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What’s the Deal with Depression

All over the mainstream and social media platforms, awareness of mental health and depression is finally getting the attention it deserves. It’s reported that 15 million Americans battle depression, and as time passes the demographic trends are increasingly younger.

The reasons for this are complicated but it’s partly due to a more open dialogue on mental health issues. People understand more about themselves and are open to seeking mental health treatment. Diagnoses are multiplied when that happens.

But it’s useful to note depression has many forms and may present in different individuals through an array of symptoms that vary from one patient to the next. It may also be caused by a variety of triggers. We can break it down for simplicity into two generalized categories:

Situational - From loss, grief, heartbreak, money issues… this version of depression is caused by an external event, and these episodes are usually transient.

Endemic - These patients have depression that is hereditary, a history of past depressive episodes, and they present a more definable criteria for chronic depression that we have in psychiatry

Signs and symptoms of endemic depression

Depression, for the sufferer, is typified by an intense malaise accompanied by dysphoria - feelings of hopelessness, worthlessness, or guilt pervade their mind to the point of causing mental dysfunction.

As a psychiatrist, I look at the clinical signs determined by the diagnostic manual. The symptoms will have persisted for some time, becoming a disorder rather than a situational occurrence. I have a mnemonic that helps people to spot the common signs of depression.

“SIG-E-CAPS”

S - Sleep disturbances

I - loss of Interest

G - Guilt, rumination, worry

E - Energy loss

C - Concentration loss

A - Appetite loss or the opposite, resulting in overeating

P - slowing down, or “Psychomotor retardation”

S- Suicide. This is the most severe characteristic of depression, and signs of suicidal ideation should not be ignored. In these cases professional guidance is required.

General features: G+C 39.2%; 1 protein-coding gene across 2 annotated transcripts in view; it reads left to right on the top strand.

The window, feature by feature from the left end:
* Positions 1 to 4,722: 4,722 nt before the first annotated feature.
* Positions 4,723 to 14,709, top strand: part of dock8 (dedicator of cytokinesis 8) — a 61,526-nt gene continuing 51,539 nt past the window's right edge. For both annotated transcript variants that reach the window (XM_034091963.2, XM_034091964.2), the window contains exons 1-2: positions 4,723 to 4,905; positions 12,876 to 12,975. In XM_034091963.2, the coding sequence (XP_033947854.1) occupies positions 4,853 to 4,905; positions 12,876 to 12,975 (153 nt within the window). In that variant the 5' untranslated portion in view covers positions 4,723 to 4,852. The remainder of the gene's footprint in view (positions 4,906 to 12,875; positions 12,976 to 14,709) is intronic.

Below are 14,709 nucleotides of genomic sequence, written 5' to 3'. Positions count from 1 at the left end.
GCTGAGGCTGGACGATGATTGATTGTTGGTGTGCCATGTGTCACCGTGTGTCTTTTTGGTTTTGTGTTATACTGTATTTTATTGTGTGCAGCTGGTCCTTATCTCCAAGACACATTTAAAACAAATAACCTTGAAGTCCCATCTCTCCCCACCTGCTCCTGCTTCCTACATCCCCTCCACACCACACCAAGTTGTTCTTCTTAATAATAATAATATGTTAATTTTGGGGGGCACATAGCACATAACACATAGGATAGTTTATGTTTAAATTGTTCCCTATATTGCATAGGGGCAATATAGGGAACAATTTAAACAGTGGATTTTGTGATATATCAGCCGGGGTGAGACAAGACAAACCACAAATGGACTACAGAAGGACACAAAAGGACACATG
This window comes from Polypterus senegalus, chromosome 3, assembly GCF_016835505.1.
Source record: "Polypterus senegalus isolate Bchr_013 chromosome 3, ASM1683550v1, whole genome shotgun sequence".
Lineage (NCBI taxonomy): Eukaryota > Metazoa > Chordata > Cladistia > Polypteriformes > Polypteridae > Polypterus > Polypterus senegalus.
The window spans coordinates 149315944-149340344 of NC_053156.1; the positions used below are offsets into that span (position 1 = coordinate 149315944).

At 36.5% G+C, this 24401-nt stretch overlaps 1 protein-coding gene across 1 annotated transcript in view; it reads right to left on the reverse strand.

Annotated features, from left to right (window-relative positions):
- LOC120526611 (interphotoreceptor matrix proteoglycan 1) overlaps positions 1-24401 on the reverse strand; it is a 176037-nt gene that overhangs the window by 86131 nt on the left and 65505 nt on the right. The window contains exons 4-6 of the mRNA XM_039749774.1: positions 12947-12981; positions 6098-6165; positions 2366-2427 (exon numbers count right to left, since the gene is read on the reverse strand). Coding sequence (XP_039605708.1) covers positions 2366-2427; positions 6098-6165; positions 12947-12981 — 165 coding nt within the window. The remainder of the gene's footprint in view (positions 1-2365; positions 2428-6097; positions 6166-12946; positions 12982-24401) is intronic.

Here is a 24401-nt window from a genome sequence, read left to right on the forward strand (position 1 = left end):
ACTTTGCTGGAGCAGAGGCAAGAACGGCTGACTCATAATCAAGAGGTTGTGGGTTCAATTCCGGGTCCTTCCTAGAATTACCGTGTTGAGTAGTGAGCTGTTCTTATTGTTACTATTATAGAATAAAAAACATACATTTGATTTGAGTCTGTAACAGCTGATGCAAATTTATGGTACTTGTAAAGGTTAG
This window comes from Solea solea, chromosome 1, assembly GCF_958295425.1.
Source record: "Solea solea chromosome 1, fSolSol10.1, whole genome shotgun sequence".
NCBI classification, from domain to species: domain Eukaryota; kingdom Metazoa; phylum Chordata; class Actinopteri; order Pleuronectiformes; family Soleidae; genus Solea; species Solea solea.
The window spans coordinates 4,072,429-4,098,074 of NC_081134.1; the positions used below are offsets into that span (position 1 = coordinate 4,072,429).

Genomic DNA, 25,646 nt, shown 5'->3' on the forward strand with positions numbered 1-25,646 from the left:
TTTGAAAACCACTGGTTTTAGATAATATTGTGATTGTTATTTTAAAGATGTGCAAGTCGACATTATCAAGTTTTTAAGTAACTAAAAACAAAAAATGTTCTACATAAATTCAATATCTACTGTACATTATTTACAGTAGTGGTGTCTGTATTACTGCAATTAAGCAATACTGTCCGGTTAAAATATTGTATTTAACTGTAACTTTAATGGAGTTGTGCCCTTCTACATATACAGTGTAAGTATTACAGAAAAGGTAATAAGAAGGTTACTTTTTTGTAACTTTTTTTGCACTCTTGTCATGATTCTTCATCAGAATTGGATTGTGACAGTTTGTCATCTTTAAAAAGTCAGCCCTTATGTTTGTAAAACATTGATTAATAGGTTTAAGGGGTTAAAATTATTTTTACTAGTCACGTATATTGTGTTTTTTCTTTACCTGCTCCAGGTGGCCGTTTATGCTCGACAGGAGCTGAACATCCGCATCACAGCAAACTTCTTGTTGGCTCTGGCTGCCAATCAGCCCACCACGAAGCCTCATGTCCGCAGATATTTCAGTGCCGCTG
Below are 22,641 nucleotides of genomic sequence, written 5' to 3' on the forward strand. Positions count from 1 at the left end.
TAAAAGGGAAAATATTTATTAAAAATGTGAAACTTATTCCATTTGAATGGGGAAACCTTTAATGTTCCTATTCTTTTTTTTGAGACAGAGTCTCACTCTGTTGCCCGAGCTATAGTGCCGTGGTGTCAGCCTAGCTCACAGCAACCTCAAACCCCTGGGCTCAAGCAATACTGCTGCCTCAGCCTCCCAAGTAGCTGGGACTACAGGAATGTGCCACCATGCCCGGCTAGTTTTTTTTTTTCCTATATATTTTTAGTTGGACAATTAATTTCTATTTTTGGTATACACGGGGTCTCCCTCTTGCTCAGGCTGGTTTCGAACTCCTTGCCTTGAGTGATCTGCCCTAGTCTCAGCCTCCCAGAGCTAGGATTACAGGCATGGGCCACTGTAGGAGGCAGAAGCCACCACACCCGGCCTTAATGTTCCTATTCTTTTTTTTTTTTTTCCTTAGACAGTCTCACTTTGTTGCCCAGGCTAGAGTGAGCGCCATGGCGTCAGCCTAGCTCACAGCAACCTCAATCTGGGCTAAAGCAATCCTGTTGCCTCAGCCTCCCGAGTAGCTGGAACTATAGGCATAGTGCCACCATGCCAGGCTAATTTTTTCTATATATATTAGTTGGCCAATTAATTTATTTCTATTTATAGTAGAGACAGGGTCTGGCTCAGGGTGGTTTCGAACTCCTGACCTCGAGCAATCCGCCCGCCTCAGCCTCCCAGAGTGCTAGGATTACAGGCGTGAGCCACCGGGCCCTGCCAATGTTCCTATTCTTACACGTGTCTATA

Depression is often accompanied by anxiety, and the two disorders are strongly linked. When mixed with substance abuse and other serious complications or comorbidities, the danger of a bad outcome exponentially increases - whether it be injury, death, or even a worsening of existing mental illness.

The road out of depression

For severe cases it’s important to reach out for professional help. A psychiatrist can help a sufferer find the right medications that will work for them, helping their brain produce the chemicals needed for balance.

In turn, a psychologist can provide additional therapeutic treatment to help a sufferer view things from a different perspective, altering the mood and outlook of the mind itself. Usually techniques like cognitive behavioral therapy are used. This is where life events/issues are discussed with a therapist and new patterns of thinking are formed in response to the negative stimuli.

It’s also important to reach out to friends and family. In most successful cases a support system was in place to help the patient when another bout of depression may have come up.

In the case that a mental health professional is not immediately available, a useful tool is SAMSHA’s (Substance Abuse and Mental Health Services Administration) help line:

1-800-662-HELP(4357)

Bregman Medical Group has decades of experience treating depression and various other mental health issues. We offer convenient online psychiatry and therapy to patients across the country, right to your device! Simply schedule online at www.bregmanmd.com or call 786-321-4909.

References

https://www.nimh.nih.gov/health/topics/depression

https://www.samhsa.gov/find-help/national-helpline

https://www.who.int/news-room/fact-sheets/detail/depression



By BregmanMD | April 22, 2022 | Mental Health

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